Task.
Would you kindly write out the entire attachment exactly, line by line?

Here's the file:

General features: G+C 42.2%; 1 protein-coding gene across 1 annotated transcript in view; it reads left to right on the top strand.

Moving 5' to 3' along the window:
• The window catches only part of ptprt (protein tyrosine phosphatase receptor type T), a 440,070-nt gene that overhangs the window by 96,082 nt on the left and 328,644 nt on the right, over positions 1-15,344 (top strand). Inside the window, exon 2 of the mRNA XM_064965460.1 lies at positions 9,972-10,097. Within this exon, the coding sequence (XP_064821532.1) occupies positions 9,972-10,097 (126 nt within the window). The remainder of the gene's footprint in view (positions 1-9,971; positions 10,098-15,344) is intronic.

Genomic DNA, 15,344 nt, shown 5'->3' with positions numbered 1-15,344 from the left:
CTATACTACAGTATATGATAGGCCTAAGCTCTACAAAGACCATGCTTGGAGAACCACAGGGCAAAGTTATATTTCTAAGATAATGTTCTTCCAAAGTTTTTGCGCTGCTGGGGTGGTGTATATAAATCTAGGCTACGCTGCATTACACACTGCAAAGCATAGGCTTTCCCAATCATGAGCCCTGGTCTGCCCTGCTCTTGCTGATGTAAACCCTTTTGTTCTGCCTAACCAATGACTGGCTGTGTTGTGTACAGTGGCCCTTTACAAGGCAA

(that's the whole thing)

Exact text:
General features: G+C 42.2%; 1 protein-coding gene across 1 annotated transcript in view; it reads left to right on the top strand.

Moving 5' to 3' along the window:
• The window catches only part of ptprt (protein tyrosine phosphatase receptor type T), a 440,070-nt gene that overhangs the window by 96,082 nt on the left and 328,644 nt on the right, over positions 1-15,344 (top strand). Inside the window, exon 2 of the mRNA XM_064965460.1 lies at positions 9,972-10,097. Within this exon, the coding sequence (XP_064821532.1) occupies positions 9,972-10,097 (126 nt within the window). The remainder of the gene's footprint in view (positions 1-9,971; positions 10,098-15,344) is intronic.

Genomic DNA, 15,344 nt, shown 5'->3' with positions numbered 1-15,344 from the left:
CTATACTACAGTATATGATAGGCCTAAGCTCTACAAAGACCATGCTTGGAGAACCACAGGGCAAAGTTATATTTCTAAGATAATGTTCTTCCAAAGTTTTTGCGCTGCTGGGGTGGTGTATATAAATCTAGGCTACGCTGCATTACACACTGCAAAGCATAGGCTTTCCCAATCATGAGCCCTGGTCTGCCCTGCTCTTGCTGATGTAAACCCTTTTGTTCTGCCTAACCAATGACTGGCTGTGTTGTGTACAGTGGCCCTTTACAAGGCAA